• Make sure you have either attached a (non-scanned) CV or you have filled in your full work and education history.

  • List all your possible contact details, correctly.

  • Complete as many fields as you possibly can.

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TIPS ON BEING PREPARED FOR YOUR INTERVIEW AND HOW TO MAKE A LASTING IMPRESSION

19 Jul 2018

When you have been invited to attend an interview, you will need to ensure that you are prepared. Generally, you will be one of many applicants applying for a job, so preparation is key and bear in mind, that this is your opportunity to sell yourself.


You will want to make a great FIRST and LAST impression!


FIRST IMPRESSIONS:




  1. Dress appropriately for an interview – wear professional attire and ensure your clothes are not too revealing, too tight or too baggy. Ensure you are clean and avoid wearing too much perfume or aftershave lotion.

  2. Arrive on time – aim for 10 minutes before the scheduled time but don’t arrive too early as you might seem over-eager plus the interviewer may feel rushed. Whatever you do, DO NOT BE LATE! Leaving THAT first impression will make you seem unreliable.


How to arrive on time:




  • Google (and print out if possible) the directions to the interview

  • Prepare what you are going to wear the day before

  • Start getting ready with enough time available should something go wrong

  • Allow enough time to get there and anticipate traffic



  1. Know the contents of your CV – when the interviewer asks any questions related to your CV, make sure you know all the details of your CV.

  2. Research the company and the position you are applying for – during the interview, you will have an opportunity to ask questions, so ensure that you ask relevant questions about the position and company. This will show that you put in effort to prepare for your interview.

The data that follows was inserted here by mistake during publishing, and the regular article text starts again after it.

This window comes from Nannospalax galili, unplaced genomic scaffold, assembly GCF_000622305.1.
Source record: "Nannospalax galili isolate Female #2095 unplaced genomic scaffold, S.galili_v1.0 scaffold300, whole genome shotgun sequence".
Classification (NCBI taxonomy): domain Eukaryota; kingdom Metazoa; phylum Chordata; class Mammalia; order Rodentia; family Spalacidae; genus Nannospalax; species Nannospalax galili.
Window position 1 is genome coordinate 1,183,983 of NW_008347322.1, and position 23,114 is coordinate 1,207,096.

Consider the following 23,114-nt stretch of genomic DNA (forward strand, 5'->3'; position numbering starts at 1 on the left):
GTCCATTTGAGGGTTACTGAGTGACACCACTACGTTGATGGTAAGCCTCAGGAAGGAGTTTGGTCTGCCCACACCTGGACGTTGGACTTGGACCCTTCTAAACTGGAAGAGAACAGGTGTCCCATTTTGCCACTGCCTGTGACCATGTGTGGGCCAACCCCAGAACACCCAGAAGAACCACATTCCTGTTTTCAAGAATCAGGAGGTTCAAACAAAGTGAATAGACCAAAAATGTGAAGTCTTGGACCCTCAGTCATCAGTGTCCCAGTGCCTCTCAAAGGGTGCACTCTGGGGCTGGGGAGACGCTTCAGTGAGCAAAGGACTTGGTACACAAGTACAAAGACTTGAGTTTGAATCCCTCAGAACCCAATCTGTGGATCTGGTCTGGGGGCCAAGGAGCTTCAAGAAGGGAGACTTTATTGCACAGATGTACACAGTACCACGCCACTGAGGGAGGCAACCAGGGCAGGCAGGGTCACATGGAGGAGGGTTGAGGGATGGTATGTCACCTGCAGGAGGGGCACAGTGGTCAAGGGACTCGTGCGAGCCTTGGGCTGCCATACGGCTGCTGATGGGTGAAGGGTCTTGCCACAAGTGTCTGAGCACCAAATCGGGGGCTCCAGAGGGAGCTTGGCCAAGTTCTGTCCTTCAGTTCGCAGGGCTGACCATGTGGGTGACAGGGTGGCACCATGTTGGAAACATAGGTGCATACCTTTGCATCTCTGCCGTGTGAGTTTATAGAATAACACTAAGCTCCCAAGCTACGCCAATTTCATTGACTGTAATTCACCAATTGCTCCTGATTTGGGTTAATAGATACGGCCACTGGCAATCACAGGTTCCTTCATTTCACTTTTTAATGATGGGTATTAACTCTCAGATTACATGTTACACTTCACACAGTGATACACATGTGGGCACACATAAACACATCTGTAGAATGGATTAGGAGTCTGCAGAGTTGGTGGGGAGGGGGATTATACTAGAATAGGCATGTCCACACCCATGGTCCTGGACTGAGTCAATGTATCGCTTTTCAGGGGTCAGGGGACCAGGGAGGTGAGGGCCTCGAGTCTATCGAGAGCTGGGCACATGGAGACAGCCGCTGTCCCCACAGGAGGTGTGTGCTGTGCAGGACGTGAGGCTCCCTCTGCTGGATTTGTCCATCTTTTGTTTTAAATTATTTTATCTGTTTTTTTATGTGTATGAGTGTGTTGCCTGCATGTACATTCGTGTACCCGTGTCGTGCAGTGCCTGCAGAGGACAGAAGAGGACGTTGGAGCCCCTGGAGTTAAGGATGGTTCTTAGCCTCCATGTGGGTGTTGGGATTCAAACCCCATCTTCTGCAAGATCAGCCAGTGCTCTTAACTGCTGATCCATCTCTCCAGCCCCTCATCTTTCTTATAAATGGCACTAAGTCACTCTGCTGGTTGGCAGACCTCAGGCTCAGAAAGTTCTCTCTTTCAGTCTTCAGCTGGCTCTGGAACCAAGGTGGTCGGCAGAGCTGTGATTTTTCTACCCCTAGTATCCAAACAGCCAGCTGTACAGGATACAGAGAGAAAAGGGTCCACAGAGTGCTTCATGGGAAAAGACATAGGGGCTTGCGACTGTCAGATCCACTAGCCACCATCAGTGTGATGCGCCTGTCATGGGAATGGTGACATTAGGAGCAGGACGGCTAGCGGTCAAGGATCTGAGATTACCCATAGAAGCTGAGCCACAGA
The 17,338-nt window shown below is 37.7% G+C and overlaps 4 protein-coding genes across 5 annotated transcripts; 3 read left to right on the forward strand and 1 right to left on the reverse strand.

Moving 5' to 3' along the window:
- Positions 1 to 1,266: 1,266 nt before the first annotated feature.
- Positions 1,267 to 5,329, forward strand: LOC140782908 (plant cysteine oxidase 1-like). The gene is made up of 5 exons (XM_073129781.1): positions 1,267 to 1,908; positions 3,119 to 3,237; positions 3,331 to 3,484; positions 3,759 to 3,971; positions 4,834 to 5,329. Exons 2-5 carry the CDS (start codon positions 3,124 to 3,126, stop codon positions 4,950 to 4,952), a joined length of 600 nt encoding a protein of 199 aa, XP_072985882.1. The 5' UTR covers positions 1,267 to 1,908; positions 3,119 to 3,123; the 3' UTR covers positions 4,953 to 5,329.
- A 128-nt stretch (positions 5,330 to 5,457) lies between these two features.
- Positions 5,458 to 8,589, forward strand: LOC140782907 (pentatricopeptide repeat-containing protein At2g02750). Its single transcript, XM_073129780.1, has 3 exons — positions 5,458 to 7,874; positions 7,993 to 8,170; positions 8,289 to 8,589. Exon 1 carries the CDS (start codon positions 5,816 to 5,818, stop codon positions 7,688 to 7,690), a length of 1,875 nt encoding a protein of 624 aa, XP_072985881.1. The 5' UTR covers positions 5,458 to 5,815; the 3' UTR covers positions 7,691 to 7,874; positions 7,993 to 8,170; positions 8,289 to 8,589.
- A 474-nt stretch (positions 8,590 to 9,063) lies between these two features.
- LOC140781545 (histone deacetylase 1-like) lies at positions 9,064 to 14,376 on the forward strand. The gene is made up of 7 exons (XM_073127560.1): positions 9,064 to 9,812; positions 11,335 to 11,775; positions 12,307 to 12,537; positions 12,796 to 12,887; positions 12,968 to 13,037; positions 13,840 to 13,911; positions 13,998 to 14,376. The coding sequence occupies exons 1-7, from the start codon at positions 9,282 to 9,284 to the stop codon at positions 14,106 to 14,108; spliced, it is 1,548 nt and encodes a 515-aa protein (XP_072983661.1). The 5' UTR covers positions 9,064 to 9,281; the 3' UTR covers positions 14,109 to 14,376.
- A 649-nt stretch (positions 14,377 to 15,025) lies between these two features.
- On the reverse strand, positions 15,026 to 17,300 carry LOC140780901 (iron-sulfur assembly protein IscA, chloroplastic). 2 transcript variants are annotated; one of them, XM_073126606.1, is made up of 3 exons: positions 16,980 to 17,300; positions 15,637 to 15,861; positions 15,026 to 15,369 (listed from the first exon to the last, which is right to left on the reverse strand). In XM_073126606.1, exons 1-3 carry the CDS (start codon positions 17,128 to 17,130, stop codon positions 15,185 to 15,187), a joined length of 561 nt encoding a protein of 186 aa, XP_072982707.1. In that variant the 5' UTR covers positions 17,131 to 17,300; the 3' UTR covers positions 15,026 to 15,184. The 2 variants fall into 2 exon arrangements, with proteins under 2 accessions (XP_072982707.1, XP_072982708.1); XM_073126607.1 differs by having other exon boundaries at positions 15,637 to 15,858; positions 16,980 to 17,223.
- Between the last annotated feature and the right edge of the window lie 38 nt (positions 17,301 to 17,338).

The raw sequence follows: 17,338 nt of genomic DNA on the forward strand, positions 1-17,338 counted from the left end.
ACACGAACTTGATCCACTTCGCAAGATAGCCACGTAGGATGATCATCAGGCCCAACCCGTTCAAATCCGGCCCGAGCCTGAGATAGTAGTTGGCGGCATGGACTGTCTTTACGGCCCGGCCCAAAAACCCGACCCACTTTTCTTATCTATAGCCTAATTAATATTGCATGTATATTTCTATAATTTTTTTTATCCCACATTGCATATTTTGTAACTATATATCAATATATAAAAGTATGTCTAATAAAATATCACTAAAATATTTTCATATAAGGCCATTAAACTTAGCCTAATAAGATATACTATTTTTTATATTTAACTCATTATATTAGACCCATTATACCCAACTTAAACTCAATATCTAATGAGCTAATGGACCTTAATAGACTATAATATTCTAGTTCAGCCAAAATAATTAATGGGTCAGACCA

LASTING IMPRESSIONS:




  1. Be Yourself – Don’t get caught up in trying to impress that you forget to show your true self. You cannot pretend to be someone else for too long, so just make it easy on yourself and be yourself!

  2. Keep the interviewer interested – people enjoy being in the company of others who make them feel energized, so don’t be negative and dull about everything, instead be positive and interesting.

  3. Be humble and confident – you need to be confident and secure about your abilities but do not come across as arrogant, as nobody appreciates an arrogant person. You need to be confident but humble at the same time.

  4. Listen carefully – when the interviewer is asking you a question, listen carefully to the question, pause and think of your answer, then answer confidently. Don’t let them have to repeat the question.

  5. Body Language – face the person who is talking to you (body language needs to be engaging), sit up straight and make good eye contact with whoever is speaking to you. SMILE as often as you can and shake the persons hand when you leave the room.

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Update on the National Minimum Wage Bill (29th May 2018)

30 May 2018

The National Minimum Wage Bill, which was expected to be passed before the May 1 deadline, is still not finalized as further consultation is needed to make it pass a Constitutional test.


What does the National Minimum Wage Bill state?


According to the Department of Labour, all workers should not be paid less than the set R20 minimum wage per hour. The below three sectors are however, excluded from the R20 per hour level for now, and the minimum wage for these sectors are as follows:


1. Farm/Forestry workers – R18 per hour (90% of the set minimum wage)


2. Domestic workers – R15 per hour (75%)


3. Workers on the Expanded Public Works Programme – R11 per hour (55%)


Learnerships will also have a separate arrangement, as set out in Schedule 2 of the National Minimum Wage Bill.


It should be noted that the National Minimum Wage does not include payment of allowances, payments in kind, tips, bonuses or gifts.


Could some companies be exempt from paying the minimum wage?


The Department of Labour is in the process of developing an online system to help analyse data submitted by employers when applying for national minimum wage exemptions. The exemptions cover employers who can demonstrate that they are not able to pay the national minimum wage.


Employers must note that there would be serious consequences in the case of misrepresentation of facts.